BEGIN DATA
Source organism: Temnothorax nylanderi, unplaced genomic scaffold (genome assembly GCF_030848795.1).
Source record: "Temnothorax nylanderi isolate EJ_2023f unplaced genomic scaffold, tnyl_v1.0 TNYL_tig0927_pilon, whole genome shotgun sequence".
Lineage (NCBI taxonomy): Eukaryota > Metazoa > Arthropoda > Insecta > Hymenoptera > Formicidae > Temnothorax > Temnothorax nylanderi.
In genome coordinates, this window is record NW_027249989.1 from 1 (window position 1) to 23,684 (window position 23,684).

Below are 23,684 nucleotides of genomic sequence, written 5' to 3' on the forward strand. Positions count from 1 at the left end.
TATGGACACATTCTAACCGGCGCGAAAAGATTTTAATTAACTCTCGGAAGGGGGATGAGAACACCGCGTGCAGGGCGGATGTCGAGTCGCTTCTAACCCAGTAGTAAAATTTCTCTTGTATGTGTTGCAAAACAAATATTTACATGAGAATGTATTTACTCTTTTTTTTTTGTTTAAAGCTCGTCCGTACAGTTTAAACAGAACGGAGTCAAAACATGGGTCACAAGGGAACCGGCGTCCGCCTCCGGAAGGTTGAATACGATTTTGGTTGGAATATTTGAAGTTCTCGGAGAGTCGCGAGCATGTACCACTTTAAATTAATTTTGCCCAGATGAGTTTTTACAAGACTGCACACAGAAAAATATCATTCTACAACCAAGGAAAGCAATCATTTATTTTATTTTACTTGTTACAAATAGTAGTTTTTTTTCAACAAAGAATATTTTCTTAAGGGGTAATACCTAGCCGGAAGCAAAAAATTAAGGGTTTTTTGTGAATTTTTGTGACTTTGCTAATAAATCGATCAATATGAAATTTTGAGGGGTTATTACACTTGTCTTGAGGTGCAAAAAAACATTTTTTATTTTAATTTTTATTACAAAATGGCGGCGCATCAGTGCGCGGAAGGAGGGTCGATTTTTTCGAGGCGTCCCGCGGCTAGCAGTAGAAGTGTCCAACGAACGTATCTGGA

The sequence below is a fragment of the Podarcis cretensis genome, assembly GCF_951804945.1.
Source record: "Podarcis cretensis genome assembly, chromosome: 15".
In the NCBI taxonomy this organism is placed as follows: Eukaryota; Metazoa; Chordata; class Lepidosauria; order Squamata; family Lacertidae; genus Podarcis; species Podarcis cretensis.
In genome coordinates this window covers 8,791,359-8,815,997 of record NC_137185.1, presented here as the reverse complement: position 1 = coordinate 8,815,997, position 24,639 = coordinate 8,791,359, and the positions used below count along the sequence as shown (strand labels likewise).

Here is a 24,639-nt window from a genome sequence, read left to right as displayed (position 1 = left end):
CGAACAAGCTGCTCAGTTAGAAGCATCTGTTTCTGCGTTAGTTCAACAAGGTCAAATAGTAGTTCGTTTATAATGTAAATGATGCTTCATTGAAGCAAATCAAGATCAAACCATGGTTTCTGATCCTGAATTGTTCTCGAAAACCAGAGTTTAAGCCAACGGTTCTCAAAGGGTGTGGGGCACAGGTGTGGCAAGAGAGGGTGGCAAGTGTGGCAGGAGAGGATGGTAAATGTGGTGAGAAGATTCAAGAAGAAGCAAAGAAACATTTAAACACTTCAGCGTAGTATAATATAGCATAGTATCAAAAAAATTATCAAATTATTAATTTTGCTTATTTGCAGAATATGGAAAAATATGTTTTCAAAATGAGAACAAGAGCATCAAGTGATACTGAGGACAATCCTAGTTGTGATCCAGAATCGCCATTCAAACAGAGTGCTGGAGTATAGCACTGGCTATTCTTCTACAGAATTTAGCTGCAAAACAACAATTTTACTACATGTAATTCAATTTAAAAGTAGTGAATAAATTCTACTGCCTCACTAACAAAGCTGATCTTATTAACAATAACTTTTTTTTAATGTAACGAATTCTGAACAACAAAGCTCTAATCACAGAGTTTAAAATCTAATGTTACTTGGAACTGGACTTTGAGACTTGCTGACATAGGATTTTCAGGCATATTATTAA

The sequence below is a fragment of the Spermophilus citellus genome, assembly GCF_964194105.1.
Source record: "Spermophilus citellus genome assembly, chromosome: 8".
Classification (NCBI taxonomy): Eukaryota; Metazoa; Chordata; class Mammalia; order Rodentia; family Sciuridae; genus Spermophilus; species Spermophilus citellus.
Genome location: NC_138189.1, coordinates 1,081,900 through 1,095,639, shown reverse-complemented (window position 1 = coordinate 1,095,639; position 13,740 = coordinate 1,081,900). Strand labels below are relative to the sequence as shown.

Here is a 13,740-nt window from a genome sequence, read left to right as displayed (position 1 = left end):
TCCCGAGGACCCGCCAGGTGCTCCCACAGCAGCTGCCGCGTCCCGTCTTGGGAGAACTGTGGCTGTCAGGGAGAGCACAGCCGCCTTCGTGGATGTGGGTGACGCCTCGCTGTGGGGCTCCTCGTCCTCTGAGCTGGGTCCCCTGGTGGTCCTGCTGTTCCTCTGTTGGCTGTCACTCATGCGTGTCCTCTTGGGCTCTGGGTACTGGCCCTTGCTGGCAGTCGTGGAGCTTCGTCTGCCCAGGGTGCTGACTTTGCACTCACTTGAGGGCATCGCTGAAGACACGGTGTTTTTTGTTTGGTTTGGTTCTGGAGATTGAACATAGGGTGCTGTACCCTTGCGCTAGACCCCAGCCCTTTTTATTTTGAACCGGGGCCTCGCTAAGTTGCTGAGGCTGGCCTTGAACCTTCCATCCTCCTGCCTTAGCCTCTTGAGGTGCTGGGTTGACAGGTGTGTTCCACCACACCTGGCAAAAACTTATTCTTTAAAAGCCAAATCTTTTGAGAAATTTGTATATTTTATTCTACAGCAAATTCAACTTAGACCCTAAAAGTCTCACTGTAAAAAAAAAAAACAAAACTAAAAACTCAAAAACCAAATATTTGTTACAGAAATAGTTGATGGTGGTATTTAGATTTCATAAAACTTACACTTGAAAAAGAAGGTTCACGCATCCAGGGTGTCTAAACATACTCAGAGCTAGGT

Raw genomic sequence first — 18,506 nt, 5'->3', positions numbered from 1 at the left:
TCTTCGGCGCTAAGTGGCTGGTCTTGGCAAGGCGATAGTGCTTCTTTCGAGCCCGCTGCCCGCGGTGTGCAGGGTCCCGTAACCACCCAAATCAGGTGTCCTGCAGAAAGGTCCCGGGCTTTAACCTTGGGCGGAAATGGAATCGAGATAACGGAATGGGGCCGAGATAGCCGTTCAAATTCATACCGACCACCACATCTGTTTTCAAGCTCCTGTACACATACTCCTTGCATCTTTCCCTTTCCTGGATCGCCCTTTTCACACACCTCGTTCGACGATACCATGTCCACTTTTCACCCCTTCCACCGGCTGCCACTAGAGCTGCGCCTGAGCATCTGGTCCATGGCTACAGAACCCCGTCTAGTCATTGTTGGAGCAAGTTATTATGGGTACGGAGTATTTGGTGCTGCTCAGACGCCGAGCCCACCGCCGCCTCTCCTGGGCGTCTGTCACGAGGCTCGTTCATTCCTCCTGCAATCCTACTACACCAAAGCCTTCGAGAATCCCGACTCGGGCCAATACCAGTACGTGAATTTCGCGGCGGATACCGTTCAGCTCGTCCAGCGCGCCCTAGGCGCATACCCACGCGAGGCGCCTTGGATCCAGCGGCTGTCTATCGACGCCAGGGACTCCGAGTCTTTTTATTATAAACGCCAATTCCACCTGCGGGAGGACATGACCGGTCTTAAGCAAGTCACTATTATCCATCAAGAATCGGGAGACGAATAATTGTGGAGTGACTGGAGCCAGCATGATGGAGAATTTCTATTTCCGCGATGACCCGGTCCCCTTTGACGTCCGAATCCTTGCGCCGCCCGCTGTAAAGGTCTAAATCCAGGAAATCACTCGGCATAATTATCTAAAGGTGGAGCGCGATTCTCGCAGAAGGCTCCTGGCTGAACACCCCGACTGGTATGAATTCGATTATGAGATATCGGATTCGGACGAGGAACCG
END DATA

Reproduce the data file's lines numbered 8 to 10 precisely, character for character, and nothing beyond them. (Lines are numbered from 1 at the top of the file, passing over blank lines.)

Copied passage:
Source record: "Podarcis cretensis genome assembly, chromosome: 15".
In the NCBI taxonomy this organism is placed as follows: Eukaryota; Metazoa; Chordata; class Lepidosauria; order Squamata; family Lacertidae; genus Podarcis; species Podarcis cretensis.
In genome coordinates this window covers 8,791,359-8,815,997 of record NC_137185.1, presented here as the reverse complement: position 1 = coordinate 8,815,997, position 24,639 = coordinate 8,791,359, and the positions used below count along the sequence as shown (strand labels likewise).